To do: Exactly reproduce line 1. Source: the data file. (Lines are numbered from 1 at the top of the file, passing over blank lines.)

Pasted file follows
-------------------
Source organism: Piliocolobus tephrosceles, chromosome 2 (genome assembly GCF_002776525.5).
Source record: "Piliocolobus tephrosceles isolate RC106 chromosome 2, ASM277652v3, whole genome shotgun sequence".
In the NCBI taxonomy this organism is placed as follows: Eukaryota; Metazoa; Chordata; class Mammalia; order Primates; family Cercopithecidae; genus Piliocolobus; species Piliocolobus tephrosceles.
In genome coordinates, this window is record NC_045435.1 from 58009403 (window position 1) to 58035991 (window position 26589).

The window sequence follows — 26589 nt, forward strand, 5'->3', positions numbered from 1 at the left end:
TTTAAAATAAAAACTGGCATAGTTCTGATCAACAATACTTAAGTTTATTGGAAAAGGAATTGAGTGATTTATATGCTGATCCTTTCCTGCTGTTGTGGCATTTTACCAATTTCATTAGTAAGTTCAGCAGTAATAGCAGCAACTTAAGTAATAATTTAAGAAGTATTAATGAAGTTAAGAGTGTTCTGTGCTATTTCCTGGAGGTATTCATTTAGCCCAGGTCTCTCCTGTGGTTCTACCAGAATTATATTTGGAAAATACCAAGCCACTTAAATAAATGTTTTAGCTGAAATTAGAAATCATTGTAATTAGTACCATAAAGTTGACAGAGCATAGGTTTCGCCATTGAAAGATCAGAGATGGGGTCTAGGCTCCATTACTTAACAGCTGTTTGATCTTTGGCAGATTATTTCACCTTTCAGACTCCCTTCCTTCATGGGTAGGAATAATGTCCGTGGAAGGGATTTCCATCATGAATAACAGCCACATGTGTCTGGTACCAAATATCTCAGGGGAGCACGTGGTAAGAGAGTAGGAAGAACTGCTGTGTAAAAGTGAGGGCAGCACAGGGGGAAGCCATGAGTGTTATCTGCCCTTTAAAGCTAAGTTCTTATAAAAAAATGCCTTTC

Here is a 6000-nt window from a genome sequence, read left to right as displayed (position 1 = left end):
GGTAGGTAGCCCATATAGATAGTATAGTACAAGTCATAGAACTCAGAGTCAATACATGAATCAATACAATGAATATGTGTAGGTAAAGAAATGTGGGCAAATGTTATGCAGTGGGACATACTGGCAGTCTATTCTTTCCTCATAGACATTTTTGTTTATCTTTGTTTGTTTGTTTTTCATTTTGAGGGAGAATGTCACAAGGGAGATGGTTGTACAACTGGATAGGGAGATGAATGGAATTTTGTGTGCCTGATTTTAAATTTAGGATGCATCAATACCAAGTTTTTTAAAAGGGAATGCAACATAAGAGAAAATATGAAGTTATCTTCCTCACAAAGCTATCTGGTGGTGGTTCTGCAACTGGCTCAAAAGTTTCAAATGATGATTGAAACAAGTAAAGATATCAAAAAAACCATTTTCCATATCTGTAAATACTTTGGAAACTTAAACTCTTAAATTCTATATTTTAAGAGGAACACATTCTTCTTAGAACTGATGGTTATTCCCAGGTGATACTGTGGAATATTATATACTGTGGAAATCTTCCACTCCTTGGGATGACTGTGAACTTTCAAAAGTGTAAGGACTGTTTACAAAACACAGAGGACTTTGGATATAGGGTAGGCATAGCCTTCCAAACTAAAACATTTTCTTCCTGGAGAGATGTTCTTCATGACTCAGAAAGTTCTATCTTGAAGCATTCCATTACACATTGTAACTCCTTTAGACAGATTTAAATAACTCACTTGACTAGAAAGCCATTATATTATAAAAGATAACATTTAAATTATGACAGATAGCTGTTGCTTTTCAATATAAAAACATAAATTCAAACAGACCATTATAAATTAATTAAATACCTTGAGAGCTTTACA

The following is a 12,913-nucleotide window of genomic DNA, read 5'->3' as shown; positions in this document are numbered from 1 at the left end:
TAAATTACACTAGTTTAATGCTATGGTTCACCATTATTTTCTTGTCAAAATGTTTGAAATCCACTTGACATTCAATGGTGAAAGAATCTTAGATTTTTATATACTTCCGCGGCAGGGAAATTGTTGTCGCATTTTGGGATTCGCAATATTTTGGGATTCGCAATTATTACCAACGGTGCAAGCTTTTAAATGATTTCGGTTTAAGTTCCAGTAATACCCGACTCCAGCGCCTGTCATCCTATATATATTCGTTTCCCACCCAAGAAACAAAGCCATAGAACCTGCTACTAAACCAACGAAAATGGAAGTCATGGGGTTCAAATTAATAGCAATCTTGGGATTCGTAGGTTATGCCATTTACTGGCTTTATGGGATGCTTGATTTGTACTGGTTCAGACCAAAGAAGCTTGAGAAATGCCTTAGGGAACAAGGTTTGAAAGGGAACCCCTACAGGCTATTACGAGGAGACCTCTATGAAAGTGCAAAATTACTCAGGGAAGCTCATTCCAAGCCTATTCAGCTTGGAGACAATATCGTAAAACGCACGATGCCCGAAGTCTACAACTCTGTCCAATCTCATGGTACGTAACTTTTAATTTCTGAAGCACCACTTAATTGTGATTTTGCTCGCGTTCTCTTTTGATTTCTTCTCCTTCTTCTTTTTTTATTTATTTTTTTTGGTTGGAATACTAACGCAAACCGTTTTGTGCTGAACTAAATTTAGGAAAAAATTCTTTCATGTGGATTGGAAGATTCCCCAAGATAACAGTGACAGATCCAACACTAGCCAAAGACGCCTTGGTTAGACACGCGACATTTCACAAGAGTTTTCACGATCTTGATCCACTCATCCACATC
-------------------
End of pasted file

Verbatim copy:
Source organism: Piliocolobus tephrosceles, chromosome 2 (genome assembly GCF_002776525.5).